Does a Trustee Have Attorney-Client Privilege?
Yes. A trustee has an attorney-client privilege, but the attorney-client privilege is unlike an ordinary attorney-client privilege--just as the relationship itself is a bit unlike an ordinary attorney-client relationship--and it depends on what purposes you are seeking legal advice and counsel.
A. The Attorney-Client Privilege in Administration.
In trust administration, the person acting in the office of trustee holds the attorney-client privilege. This is a very important distinction from ordinary attorney-client relationships because the privilege passes to the person acting in the office of trustee, rather than the person directly.
In ordinary attorney-client relationships, the person retaining the attorney holds the attorney-client privilege and is the controller of when, if at all, any attorney-client communications are released. For trust administrations, however, the controller of this privilege is whoever is acting in the office of trustee. The reason for this is essentially that the administration communications are part of the trust records and property--just as communications with a real estate broker would be--and so whoever is acting as trustee needs access to the communications to properly administer the trust and fulfill their duties to pursue claims for breach of trust against a predecessor trustee, if warranted.
If you are acting as a trustee and exchanging emails with your trust administration attorney, these emails are subject to subsequent discovery by a successor trustee if you are removed. While it can get more complicated than this, you should be mindful of this issue in administering the trust, as such communications could negatively impact your stance in litigation and result in adverse consequences being taken against you.
B. The Attorney-Client Privilege in Litigation or Defensive Purposes.
The courts have found that a person who is a trustee may have a separate attorney-client privilege for purposes of personal liability. This may be held by the person, rather than the office of trustee, but it also requires that you prudently segregate the legal services between administration and defensive purposes. In some cases, it is more prudent to pay a separate attorney from your personal funds, and seek reimbursement from the trust through court proceedings.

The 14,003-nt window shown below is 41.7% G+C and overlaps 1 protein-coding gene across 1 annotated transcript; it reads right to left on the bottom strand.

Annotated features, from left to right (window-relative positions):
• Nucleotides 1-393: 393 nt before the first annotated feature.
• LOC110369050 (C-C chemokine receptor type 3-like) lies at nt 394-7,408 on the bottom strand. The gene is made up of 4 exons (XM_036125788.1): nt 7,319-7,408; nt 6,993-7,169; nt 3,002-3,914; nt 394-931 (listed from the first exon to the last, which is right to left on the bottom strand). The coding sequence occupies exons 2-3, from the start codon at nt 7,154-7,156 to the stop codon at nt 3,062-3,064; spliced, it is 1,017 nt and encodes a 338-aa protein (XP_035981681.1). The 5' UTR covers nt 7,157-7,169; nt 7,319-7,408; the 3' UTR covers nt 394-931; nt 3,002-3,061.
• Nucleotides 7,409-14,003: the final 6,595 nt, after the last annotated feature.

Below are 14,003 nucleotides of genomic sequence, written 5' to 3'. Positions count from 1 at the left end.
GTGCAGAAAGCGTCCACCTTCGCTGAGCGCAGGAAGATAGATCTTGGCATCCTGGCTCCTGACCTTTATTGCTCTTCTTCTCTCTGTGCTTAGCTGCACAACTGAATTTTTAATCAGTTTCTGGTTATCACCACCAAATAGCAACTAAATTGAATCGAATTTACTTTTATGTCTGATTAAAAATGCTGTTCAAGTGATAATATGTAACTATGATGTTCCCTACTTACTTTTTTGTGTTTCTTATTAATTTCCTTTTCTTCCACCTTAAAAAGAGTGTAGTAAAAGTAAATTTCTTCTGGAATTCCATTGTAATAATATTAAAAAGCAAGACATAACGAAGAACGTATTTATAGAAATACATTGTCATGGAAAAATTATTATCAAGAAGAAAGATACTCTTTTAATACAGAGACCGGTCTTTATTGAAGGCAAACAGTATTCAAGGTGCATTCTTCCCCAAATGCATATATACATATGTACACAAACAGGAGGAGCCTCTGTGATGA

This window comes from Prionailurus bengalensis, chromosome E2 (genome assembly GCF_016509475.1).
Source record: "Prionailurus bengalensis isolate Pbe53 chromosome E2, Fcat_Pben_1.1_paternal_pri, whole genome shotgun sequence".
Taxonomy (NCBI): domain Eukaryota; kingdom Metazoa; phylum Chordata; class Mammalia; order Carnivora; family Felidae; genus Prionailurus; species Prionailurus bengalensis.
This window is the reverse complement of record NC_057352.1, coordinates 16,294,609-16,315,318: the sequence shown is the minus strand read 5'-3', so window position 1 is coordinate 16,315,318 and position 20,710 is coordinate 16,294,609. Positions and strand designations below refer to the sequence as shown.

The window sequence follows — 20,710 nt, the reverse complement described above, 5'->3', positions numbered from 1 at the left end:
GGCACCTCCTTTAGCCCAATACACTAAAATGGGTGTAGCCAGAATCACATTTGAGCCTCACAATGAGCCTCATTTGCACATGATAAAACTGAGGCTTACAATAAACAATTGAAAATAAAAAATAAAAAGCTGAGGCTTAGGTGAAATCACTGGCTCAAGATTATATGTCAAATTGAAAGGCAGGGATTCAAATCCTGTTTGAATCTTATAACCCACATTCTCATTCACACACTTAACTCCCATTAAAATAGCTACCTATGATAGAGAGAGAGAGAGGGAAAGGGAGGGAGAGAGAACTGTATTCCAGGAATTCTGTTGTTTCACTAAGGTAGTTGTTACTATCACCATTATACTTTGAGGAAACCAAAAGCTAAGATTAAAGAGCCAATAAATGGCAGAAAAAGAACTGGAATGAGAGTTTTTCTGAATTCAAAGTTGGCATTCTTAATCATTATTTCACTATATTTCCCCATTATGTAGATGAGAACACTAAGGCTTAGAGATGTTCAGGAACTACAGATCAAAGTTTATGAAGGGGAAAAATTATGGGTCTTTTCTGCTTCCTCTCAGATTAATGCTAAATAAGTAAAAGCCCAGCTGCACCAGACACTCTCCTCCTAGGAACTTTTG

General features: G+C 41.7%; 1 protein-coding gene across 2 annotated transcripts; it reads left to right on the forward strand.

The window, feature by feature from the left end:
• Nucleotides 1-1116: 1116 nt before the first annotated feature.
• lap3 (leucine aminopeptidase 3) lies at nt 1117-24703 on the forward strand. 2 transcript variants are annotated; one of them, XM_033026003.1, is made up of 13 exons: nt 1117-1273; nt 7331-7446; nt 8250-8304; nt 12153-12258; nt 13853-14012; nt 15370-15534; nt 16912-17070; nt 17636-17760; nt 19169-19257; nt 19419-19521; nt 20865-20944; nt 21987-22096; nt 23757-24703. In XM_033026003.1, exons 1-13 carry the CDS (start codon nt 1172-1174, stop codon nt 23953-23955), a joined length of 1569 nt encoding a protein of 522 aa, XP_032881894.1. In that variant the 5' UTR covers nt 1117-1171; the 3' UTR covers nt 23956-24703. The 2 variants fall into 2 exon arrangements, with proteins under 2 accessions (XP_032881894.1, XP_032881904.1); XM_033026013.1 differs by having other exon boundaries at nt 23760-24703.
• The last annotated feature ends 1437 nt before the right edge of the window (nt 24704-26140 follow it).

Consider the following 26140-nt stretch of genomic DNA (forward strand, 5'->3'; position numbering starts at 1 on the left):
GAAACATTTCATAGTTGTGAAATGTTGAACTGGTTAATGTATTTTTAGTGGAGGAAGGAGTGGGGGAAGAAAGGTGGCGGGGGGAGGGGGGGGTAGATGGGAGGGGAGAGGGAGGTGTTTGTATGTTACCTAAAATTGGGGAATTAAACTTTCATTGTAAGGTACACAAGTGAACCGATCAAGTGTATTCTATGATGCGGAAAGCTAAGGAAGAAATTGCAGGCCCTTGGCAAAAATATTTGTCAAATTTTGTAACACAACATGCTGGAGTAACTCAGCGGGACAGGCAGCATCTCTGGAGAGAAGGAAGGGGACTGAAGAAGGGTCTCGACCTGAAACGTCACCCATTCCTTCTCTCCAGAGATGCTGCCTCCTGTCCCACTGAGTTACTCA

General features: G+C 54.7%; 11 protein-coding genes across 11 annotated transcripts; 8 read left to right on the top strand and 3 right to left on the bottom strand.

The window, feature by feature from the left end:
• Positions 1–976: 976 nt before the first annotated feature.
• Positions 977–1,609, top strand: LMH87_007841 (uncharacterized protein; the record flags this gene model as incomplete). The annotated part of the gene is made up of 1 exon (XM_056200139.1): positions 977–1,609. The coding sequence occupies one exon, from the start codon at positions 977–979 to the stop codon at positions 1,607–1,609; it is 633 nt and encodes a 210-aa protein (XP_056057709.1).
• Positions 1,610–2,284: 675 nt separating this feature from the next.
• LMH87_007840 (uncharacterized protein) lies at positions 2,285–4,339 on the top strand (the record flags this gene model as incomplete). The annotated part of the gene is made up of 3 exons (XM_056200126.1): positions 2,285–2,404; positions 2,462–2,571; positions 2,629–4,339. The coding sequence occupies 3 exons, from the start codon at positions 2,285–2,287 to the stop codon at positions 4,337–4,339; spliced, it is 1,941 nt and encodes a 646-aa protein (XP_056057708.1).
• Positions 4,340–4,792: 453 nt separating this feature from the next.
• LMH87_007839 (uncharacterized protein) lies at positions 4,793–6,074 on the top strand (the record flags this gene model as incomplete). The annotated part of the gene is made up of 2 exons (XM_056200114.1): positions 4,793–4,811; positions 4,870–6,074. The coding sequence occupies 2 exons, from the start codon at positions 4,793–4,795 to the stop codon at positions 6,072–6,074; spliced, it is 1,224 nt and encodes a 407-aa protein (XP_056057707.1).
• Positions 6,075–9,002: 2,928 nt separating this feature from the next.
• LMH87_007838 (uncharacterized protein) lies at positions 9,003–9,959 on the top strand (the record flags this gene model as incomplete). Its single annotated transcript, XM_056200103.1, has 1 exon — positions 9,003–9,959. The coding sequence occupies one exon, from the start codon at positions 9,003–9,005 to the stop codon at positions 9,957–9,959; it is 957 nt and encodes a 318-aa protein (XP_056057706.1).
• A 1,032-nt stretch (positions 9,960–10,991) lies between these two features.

C. Other Probate Areas.
Presently, the courts have not expanded this distinction to conservatorships, probate, or powers of attorney. However, it is very likely that the same principles would be applicable to estate proceedings because the administration and need for transfer of such privileged communications by an administrator/executor of the estate is very similar to that of a trustee.
The Evidence Code does provide for these matters separately, and the attorney-client privilege can sometimes become convoluted, and it is best to discuss this with your attorney in the event there are reasons to have defensive counsel.
You may also be interested in:
- Can I Hire an Attorney as an Executor, Trustee, or Agent?
- Do I Get Paid to Serve as an Executor, Trustee, or Agent?
- How Much Does Probate Administration Cost?
- How Much Does Trust Administration Cost?
- What is a Probate?
- What is Probate Administration?
- What is Reasonable Compensation?
- What is Small Estate Administration?
- What is Trust Administration?
- Why Does Trust and Estate Administration Exist?